very knowledgeable in the Hadith and Sunnah should that person continue arguing his
point. Imam Malik replied that such a person should just issue his opinion and his 70
evidence without engaging in too much of a discussion or debate.
Imam Malik’s classes were characterized by their serenity, discipline and high sense of
respect, exhibited by the students for their learned teacher. Once, during his visit to
Madinah, Harun ar Rashid wanted to hear the Muwatta (collection of traditions by Imam
Malik). Harun sent for the Imam who advised him saying: “Rashid, tradition is a learning
that used to be patronized by your ancestors. They had utmost regard for it. If you do not
respect it as a Khalifah no one else will. Furthermore, people come to seek knowledge
but knowledge doesn’t seek people. “Khalifah Harun ar Rashid agreed to listen to the
Muwatta with his students.
Among the persons who benefited from Imam Malik’s learning were Khulafah such as
Mansur, Hadi, Haroon, and Mamun. Scholars like Abu Hanifah, Shafii, and Abu Yusuf to
name just a few, also benefited from the teachings of Imam Malik.
Imam Malik lived under the rule of the Ummayyads and the Abbassids. He did not
entirely agree with their rule, nor did he join the rebels, but rather he advised that the
people should not tolerate their wrong doings. He was not exempt from problems with the
rulers, especially during the era of Abu Jafar al-Mansoor. Imam Malik had reported a
Hadith in which the Prophet (saaw) said:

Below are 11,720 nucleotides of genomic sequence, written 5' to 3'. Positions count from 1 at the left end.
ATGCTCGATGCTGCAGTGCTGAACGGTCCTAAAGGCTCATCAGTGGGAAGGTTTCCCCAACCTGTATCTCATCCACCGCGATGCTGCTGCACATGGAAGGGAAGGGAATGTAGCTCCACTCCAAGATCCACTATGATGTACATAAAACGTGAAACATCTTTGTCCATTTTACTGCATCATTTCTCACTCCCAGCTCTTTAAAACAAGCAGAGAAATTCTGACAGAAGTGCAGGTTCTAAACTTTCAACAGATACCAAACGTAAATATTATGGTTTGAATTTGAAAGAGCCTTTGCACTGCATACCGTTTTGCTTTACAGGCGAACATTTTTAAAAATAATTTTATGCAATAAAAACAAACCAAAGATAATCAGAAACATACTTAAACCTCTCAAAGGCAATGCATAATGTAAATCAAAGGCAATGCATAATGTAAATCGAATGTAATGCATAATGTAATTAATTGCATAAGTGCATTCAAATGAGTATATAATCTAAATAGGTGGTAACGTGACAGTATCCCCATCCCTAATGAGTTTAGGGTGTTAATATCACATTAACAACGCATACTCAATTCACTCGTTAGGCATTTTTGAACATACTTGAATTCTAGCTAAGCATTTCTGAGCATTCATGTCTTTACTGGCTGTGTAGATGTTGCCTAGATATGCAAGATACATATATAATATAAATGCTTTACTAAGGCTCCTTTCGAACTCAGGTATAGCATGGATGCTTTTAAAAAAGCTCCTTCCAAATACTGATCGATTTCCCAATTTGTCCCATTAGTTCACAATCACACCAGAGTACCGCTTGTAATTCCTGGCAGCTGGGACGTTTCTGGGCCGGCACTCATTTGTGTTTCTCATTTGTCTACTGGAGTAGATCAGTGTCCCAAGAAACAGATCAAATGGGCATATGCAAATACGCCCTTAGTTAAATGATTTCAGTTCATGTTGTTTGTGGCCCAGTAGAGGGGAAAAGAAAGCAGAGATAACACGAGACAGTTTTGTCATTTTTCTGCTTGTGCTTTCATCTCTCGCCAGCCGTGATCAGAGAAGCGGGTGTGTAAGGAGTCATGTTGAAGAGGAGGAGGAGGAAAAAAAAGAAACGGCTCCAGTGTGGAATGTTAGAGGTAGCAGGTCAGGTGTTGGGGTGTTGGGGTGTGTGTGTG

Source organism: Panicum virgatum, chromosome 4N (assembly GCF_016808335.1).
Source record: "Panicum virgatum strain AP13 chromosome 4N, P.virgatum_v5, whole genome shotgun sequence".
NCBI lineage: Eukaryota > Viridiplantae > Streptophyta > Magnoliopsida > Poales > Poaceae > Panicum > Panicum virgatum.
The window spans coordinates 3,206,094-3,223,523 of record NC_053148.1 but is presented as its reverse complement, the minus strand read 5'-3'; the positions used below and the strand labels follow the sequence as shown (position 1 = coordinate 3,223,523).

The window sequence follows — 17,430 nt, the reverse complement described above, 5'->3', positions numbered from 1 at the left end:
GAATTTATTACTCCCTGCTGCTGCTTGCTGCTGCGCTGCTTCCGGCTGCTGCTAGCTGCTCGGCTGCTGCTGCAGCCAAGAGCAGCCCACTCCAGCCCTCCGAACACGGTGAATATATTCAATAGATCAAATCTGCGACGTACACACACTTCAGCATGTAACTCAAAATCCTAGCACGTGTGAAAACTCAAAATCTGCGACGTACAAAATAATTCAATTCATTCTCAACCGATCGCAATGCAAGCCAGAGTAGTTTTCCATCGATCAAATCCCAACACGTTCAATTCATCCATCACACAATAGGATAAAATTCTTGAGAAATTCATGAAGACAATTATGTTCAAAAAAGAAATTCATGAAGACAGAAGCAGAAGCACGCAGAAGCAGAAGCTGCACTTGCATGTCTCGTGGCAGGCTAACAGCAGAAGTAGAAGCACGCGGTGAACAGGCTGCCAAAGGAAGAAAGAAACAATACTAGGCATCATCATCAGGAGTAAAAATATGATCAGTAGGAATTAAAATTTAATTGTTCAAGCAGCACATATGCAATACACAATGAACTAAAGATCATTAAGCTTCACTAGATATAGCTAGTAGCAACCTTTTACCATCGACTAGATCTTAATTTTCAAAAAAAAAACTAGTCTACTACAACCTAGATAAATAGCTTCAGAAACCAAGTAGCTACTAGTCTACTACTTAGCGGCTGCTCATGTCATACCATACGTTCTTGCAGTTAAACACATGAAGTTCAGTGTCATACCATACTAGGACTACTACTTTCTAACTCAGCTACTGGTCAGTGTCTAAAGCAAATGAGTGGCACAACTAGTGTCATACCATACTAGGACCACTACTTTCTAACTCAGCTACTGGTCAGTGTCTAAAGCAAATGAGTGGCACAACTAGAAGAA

“There is no oath if given under duress.”
At that time some of the Shi’ah, under the leadership of Muhammad Nafsul Zakiyyah
were leading a revolt against the Khalifah, using this Hadith as a basis for their revolt.
Abu Jafar’ al-Mansoor sent a messenger to Imam Malik to ascertain if this Hadith had in
fact been reported and supported by Imam Malik. Imam Malik told the messenger that he
had in fact reported that Riwayah, and so the Khalifah understood from the reply that
Imam Malik was a part of the Shi’ah’s rebellion. He was imprisoned and was beaten very
severely to the point that his hands became deformed (Imam Malik after this used to pray
with his hands at his side).
Afterwards, Abu Jafar tried to reconcile with Imam Malik. Imam Malik once said:
When I entered to meet Abu Jafar during the Half season, he told me: ‘I swear by Allah, I
did not instruct anyone with what happened to you. The people of Al-Haranzayn will
remain in a good condition as long as you are with them. Allah lfted up this Ummah as
long as you are with them. I ordered the Wali who was responsible to come to me and I
have put him in jail, humiliated, insulted and punished him with more than what you were
Imam Malik continued, ‘May Allah give you good health and a good destination on the
Day of Judgment. I have forgiven that Wali since he is a relative of the Prophet (saaw).”
9.5.1 Books and Students from the Madhab Imam Malik
His book Al-Muwatta is one of the earliest collections of Ahadith. Imam Malik was one of
the greatest scholars in the field of Hadith. He was also one of the few who wrote down
the results of his Isnad (chain of reporters) in his collection of Hadith for the benefit of
He began writing it during the era of Al Mansoor and finished it during the era of Al
Mahdi. Harun Ar-Rasheed wanted to adopt it as a legislative source of Islamic State’s
canons but Imam Malik refused, and was also against the idea of hanging a copy in the